If you do plan on using autofocus in your video, as we did, then the Panasonic actually does a good job with subject detection on the LCD. However, the camera has a lot of trouble keeping up with moving subjects and often racks back and forth - making some clips unusable. 

When it comes to underwater photography, we don't recommend this camera because of its poor autofocus. It would be much better to look at the OM system OM-1 or the OM-D EM-1 Mark III. Because water creates less contrast in a scene, the camera really struggles to focus underwater as opposed to topside. Subject tracking in photo mode does not work very well, so we stuck with shooting single point autofocus with our AF point in the center.


Panasonic GH6 for Underwater Video

There's no denying that the Panasonic GH6 is the world's best micro four thirds camera for underwater video. In fact, on a specs sheet, it outperforms many contemporary full frame cameras at the same price point. But at the end of the day, the sensor is still a micro four thirds sensor. You will not get quite the same low-light performance, dynamic range, detail, and bokeh as you would on a full-frame camera. And while we loved the quality of the video we captured - there is a noticeable aesthetic difference from full frame video.

Now the only reason we are being hard on the GH6 is because of the price point. Panasonic has decided to price the GH6 at the same level as many middle ground full-frame cameras. The reason they did this is that there are features that many full-frame competitors can't offer, like 4K/120p and 5.7K/60p video recording. And don't get me wrong - we used these features extensively. Some of our macro clips (e.g., our nudibranch clip) that look like they were shot on a tripod were, in fact, shot hand held. The only way we could do this was by filming at 4K/120p. Likewise, some clips we captured were not quite as cropped as we hoped (e.g, our sea nettle clip), so we cropped it and still exported our final video in 4K. Again, the only way we could do this was by filming at 5.7K.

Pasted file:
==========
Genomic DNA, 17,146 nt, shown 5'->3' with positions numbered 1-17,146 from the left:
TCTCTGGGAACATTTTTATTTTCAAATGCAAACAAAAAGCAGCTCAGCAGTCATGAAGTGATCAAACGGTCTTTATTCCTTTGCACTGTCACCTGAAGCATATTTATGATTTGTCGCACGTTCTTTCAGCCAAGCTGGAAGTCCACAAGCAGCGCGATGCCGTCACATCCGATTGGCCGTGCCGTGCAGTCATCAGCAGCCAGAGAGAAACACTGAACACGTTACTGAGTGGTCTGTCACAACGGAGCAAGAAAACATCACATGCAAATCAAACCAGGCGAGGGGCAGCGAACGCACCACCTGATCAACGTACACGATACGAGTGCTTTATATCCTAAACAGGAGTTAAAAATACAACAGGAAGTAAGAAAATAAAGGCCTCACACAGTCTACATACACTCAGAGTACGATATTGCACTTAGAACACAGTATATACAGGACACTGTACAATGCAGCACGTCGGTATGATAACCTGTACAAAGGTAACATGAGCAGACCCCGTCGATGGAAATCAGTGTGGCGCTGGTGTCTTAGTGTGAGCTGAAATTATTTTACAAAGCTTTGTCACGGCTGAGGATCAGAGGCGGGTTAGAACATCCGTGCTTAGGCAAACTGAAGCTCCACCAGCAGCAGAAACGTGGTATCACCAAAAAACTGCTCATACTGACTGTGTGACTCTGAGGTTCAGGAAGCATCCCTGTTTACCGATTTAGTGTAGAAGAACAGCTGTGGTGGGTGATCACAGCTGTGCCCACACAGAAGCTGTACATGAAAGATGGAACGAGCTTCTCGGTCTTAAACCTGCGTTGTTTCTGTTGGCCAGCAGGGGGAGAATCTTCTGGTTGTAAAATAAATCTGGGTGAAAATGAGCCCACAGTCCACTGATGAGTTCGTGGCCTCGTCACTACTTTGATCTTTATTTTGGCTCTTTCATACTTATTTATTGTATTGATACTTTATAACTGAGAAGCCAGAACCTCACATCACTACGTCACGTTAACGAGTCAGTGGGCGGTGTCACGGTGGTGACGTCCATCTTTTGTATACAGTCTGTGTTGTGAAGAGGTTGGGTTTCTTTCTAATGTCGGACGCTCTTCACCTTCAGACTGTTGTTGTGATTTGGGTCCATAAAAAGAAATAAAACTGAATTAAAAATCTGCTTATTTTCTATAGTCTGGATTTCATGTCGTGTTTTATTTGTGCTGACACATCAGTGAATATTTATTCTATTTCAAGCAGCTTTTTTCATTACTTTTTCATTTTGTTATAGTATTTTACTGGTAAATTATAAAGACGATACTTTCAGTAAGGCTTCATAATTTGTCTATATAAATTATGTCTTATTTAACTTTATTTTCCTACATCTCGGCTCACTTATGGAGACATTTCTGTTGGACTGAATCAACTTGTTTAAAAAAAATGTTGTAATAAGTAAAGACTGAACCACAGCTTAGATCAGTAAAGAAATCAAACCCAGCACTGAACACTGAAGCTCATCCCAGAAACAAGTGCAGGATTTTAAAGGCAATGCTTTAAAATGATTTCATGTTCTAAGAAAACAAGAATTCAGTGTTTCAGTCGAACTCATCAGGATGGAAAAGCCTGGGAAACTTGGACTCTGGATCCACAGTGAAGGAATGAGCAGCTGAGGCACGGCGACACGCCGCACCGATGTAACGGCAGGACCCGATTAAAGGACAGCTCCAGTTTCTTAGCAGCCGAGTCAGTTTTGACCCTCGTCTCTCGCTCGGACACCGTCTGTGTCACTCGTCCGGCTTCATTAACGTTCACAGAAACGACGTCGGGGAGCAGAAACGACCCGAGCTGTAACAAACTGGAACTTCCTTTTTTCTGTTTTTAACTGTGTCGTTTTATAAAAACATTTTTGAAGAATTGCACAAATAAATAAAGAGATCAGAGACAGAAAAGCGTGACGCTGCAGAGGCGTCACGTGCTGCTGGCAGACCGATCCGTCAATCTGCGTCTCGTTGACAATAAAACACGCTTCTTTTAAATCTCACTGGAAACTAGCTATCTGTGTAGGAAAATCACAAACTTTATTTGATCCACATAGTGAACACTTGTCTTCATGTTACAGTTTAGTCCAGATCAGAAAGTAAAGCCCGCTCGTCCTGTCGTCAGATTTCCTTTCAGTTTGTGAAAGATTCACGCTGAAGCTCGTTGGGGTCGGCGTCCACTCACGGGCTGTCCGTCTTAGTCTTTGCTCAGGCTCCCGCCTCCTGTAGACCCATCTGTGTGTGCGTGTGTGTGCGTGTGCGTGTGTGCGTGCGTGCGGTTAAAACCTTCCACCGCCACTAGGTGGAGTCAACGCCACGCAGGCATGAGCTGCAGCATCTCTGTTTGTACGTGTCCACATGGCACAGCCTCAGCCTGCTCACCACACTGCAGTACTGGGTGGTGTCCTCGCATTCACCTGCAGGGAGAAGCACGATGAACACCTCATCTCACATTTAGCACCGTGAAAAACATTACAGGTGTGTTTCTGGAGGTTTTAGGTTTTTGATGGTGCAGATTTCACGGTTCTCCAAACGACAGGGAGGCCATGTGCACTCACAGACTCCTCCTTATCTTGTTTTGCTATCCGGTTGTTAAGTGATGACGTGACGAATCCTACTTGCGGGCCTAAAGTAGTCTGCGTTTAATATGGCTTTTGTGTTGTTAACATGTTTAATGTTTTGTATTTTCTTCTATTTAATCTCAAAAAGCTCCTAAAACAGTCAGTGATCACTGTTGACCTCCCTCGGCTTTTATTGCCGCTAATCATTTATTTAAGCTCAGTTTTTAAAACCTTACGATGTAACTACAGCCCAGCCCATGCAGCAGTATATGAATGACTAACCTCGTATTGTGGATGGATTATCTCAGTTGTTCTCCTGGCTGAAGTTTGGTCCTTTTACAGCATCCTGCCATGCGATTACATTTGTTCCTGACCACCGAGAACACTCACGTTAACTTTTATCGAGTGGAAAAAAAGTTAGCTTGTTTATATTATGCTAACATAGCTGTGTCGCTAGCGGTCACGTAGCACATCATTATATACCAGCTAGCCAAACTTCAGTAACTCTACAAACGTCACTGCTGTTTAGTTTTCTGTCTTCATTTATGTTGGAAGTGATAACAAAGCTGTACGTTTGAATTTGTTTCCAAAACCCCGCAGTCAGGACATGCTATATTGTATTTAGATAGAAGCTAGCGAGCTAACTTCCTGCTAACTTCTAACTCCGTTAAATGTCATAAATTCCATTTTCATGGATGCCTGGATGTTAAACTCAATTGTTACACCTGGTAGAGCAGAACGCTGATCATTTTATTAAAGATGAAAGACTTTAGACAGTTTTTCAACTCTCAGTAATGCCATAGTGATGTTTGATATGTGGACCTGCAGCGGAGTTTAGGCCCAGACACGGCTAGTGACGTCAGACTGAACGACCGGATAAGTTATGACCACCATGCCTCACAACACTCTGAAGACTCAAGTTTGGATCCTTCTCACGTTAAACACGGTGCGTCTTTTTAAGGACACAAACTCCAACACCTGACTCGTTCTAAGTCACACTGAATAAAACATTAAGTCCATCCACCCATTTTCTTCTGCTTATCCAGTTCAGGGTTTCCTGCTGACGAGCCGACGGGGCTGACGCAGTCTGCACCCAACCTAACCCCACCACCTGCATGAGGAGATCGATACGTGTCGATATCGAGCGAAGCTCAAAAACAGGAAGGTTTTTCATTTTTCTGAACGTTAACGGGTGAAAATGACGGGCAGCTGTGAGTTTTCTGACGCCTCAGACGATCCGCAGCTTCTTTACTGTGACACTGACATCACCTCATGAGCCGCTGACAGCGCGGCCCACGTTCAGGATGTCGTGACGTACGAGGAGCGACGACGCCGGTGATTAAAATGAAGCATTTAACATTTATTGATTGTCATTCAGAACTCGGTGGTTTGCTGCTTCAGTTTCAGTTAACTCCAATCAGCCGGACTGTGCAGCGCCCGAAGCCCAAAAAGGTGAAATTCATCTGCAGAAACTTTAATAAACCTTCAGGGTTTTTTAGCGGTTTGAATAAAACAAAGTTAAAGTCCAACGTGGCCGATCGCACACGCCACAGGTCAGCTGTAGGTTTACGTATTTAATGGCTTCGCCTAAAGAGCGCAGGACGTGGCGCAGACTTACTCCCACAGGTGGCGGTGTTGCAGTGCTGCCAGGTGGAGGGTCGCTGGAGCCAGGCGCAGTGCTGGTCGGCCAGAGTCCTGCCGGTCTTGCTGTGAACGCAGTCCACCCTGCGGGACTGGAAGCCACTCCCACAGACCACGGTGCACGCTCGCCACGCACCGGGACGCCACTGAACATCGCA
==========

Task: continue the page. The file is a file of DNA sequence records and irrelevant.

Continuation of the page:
So the ultimate decision comes down to - do you need incredible stabilization or more cropping power? If so, then the GH6 is the right camera for you. But if you need the best image quality or low light performance possible, you might want to consider a full frame camera for video.

Now all of these considerations go out the window if you already have micro four thirds lenses. If you are a Panasonic GH5 shooter and are invested in the system - the Panasonic GH6 is a worthwhile upgrade. The additional stabilization and cropping ability is well worth it to any underwater video shooter. 


Panasonic GH6 for Underwater Photography